Helpful Tips on Managing Anxiety and Stress during the COVID-19 CrisisCOVID-19, Mental Health, Stress
Steward Health Care Psychiatrist Chitra Malur, MD provides tips on how to manage anxiety and stress during a pandemic.
Stress and anxiety are feelings that can occur during difficult times such as the current worldwide pandemic. While it is normal to be worried and feel anxious during a pandemic, it is important to recognize overwhelming anxiety and fear which can negatively your health. There are several coping mechanisms to help decrease stress and anxiety and improve general wellbeing. This is especially true now of “social distancing” as this concept should not be mistaken for “social isolation,” which can worsen a sense of stress and anxiety. Social distancing is the minimum distance that one needs to maintain when in face-to-face contact with another individual to minimize the spread of the virus. This does not mean no interaction with other people.
Some of the signs of anxiety and stress can include an excessive or constant amount of worry and fear about you and your loved one’s health and the chances of falling ill. Biological functions such as sleep, appetite or energy levels can change as well. This heightened sense of awareness can also worsen pre-existing chronic health problems such as diabetes or high blood pressure. Sometimes, high levels of stress and anxiety can increase the use of alcohol or illicit drugs. If not managed appropriately, chronic stress can lead to depression and a decrease in one’s ability to function in professional and personal settings.
While it is common for everyone to experience some level of stress, people with preexisting mental health issues are more vulnerable to severe and maladaptive stress. Senior citizens and people with chronic illnesses such as diabetes, high blood pressure, immunocompromised states are especially vulnerable. Another specific group of people to screen for stress are children and teenagers as stress manifests itself in this subgroup differently with more pronounced behavioral issues. First responders who are on the frontlines can experience increased levels of stress and anxiety as well.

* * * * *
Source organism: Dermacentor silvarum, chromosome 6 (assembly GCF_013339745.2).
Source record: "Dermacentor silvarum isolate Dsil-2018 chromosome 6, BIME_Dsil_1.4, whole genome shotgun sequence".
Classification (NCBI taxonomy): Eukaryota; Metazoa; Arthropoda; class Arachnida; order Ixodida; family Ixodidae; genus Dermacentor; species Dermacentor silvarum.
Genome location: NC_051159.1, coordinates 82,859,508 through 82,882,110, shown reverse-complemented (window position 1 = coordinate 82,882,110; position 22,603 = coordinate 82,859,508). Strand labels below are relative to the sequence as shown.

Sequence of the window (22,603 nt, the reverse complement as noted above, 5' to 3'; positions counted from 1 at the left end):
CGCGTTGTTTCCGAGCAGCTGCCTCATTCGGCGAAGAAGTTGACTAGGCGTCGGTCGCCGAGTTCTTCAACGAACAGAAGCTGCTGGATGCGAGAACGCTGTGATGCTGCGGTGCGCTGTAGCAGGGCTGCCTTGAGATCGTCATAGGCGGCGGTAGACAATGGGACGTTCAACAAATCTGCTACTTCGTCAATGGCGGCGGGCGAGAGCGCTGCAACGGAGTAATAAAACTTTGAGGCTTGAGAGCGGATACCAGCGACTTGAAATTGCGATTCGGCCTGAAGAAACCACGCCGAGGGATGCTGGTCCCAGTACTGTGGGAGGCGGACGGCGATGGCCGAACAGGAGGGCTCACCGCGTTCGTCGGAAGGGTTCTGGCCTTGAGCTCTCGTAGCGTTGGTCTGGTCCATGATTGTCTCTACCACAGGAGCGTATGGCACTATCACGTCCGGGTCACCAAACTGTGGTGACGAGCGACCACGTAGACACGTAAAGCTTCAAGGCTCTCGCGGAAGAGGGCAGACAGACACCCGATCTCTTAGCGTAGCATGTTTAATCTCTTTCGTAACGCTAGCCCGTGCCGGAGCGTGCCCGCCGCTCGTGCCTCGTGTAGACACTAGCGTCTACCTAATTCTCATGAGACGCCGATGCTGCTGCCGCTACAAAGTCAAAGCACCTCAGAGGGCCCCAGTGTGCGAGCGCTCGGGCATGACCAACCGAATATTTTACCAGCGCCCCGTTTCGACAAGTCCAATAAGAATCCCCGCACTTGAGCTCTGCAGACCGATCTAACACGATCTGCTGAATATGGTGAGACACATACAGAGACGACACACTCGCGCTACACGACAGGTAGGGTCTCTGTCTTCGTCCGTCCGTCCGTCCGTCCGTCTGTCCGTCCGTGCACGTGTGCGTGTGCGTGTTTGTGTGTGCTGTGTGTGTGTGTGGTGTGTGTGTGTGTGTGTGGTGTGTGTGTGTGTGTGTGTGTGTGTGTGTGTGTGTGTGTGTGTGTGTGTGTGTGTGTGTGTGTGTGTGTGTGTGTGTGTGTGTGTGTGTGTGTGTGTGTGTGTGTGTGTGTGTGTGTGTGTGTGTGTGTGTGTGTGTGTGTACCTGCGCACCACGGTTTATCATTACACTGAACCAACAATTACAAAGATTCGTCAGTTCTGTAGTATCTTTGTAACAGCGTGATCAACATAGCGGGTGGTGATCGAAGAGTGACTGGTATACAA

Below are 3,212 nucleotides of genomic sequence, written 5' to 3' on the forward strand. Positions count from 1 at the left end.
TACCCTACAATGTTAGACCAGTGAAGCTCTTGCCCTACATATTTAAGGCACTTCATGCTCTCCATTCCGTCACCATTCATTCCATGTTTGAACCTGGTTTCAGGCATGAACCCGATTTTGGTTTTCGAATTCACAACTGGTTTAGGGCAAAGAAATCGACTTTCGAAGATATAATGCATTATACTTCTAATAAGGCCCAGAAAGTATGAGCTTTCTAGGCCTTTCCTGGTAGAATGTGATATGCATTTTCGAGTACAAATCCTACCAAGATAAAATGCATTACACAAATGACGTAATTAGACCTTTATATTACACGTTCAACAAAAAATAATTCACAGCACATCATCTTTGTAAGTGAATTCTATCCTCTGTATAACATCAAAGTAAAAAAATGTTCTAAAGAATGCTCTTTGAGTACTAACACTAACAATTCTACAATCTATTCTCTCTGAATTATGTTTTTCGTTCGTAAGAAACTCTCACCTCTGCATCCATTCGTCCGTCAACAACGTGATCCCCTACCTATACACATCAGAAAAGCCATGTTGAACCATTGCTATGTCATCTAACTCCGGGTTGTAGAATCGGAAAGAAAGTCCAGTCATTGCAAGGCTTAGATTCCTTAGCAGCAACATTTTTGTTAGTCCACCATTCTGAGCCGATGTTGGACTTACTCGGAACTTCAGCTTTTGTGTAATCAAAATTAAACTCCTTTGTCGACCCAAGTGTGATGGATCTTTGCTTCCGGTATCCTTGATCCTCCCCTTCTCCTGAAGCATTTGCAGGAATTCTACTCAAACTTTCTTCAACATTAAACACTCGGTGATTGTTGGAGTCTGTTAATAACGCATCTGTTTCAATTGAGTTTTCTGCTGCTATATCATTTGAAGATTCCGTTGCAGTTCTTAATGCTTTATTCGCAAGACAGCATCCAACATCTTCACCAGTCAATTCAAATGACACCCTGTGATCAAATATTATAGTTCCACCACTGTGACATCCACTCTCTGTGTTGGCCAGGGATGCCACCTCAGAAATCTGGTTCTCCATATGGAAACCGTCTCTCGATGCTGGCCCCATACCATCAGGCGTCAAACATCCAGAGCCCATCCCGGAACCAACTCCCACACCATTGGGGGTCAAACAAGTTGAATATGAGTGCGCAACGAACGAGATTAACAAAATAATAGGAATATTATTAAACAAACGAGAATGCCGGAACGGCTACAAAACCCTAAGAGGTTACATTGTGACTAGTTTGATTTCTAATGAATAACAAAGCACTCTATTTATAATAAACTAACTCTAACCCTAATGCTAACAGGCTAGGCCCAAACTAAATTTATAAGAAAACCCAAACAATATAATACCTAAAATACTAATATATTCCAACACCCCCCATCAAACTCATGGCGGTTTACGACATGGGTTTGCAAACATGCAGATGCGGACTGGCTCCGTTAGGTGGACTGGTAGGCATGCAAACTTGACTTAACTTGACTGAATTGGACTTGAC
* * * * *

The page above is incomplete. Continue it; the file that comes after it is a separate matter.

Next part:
There are several simple steps that one can take to decrease stress. While it is important to know what is going on in the world, it is more important to take breaks from watching news coverage of the pandemic as hearing about this repeatedly over prolonged periods of time can be anxiety-provoking.
It is important to create a routine for yourself. Time tested strategies to decrease stress include meditation and exercise. Paying attention to your diet and adding energy-rich foods such as fruits and vegetables is important in fighting stress.
Remember “social distancing” does not mean “social isolation”. It is very important to connect with other people and especially people you care about and enjoy being with. The use of technology such as videoconferencing, phone calls and texts can help decrease a sense of isolation. If you feel that you are having difficulty controlling or managing your anxiety, do not hesitate to reach out to a mental health provider. There are effective treatments for anxiety including medication and non-medication options which include several forms of talk therapy.
If you feel you need to speak to your doctor, contact their office, or if you need a doctor, visit Steward DoctorFinder™.